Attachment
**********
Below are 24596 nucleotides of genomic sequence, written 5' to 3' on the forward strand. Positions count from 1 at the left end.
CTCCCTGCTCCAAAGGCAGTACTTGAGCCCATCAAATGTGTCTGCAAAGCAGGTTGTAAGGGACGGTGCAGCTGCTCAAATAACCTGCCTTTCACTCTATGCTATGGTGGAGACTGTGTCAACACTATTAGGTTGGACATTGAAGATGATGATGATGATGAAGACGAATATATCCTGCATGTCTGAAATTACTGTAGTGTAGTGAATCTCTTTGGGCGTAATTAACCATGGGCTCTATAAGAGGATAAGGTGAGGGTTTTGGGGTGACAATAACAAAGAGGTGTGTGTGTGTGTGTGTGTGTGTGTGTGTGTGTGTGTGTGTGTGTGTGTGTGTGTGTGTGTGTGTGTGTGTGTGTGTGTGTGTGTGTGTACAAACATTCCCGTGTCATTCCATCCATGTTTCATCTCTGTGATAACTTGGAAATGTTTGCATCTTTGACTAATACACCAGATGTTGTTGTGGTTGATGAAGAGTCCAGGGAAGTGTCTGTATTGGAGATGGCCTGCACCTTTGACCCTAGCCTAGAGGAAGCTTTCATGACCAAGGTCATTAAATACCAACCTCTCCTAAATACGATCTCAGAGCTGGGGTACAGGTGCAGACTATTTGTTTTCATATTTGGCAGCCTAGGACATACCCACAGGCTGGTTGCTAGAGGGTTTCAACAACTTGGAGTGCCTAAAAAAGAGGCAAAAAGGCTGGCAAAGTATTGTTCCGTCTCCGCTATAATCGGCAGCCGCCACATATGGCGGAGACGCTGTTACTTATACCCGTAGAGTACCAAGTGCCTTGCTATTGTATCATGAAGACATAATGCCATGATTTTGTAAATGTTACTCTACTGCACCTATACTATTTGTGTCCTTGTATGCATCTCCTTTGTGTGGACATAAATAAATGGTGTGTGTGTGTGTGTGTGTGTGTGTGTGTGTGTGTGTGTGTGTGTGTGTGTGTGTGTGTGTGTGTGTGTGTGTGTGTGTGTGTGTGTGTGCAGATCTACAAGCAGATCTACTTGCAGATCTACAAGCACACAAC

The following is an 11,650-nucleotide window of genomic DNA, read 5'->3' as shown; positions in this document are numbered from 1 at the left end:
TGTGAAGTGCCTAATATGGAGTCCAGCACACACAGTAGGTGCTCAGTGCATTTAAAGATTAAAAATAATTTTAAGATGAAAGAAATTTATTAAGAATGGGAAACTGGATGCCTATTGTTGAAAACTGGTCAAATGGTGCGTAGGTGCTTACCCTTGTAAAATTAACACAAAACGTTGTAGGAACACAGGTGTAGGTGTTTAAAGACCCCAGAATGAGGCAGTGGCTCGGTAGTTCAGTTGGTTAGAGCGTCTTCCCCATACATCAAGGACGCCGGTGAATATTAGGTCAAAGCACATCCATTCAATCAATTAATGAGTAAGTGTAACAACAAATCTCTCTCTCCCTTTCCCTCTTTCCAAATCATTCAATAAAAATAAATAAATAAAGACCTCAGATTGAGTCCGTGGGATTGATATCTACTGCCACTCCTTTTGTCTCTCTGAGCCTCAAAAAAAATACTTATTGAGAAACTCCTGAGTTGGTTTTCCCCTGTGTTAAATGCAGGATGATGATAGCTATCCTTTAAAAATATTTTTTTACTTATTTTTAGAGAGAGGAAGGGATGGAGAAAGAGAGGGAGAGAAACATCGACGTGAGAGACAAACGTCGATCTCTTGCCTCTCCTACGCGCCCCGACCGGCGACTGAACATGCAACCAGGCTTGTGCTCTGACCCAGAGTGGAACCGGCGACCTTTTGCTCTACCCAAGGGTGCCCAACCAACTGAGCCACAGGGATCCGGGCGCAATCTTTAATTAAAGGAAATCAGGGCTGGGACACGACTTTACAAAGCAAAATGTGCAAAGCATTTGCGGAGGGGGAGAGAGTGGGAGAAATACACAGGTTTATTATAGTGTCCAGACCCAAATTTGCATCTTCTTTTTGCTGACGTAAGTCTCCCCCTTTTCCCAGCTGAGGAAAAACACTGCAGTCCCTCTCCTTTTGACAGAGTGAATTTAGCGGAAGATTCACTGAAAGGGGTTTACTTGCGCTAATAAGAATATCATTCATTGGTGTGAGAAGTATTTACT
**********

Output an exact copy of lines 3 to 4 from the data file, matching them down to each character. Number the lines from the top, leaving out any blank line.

The following is an 11,650-nucleotide window of genomic DNA, read 5'->3' as shown; positions in this document are numbered from 1 at the left end:
TGTGAAGTGCCTAATATGGAGTCCAGCACACACAGTAGGTGCTCAGTGCATTTAAAGATTAAAAATAATTTTAAGATGAAAGAAATTTATTAAGAATGGGAAACTGGATGCCTATTGTTGAAAACTGGTCAAATGGTGCGTAGGTGCTTACCCTTGTAAAATTAACACAAAACGTTGTAGGAACACAGGTGTAGGTGTTTAAAGACCCCAGAATGAGGCAGTGGCTCGGTAGTTCAGTTGGTTAGAGCGTCTTCCCCATACATCAAGGACGCCGGTGAATATTAGGTCAAAGCACATCCATTCAATCAATTAATGAGTAAGTGTAACAACAAATCTCTCTCTCCCTTTCCCTCTTTCCAAATCATTCAATAAAAATAAATAAATAAAGACCTCAGATTGAGTCCGTGGGATTGATATCTACTGCCACTCCTTTTGTCTCTCTGAGCCTCAAAAAAAATACTTATTGAGAAACTCCTGAGTTGGTTTTCCCCTGTGTTAAATGCAGGATGATGATAGCTATCCTTTAAAAATATTTTTTTACTTATTTTTAGAGAGAGGAAGGGATGGAGAAAGAGAGGGAGAGAAACATCGACGTGAGAGACAAACGTCGATCTCTTGCCTCTCCTACGCGCCCCGACCGGCGACTGAACATGCAACCAGGCTTGTGCTCTGACCCAGAGTGGAACCGGCGACCTTTTGCTCTACCCAAGGGTGCCCAACCAACTGAGCCACAGGGATCCGGGCGCAATCTTTAATTAAAGGAAATCAGGGCTGGGACACGACTTTACAAAGCAAAATGTGCAAAGCATTTGCGGAGGGGGAGAGAGTGGGAGAAATACACAGGTTTATTATAGTGTCCAGACCCAAATTTGCATCTTCTTTTTGCTGACGTAAGTCTCCCCCTTTTCCCAGCTGAGGAAAAACACTGCAGTCCCTCTCCTTTTGACAGAGTGAATTTAGCGGAAGATTCACTGAAAGGGGTTTACTTGCGCTAATAAGAATATCATTCATTGGTGTGAGAAGTATTTACT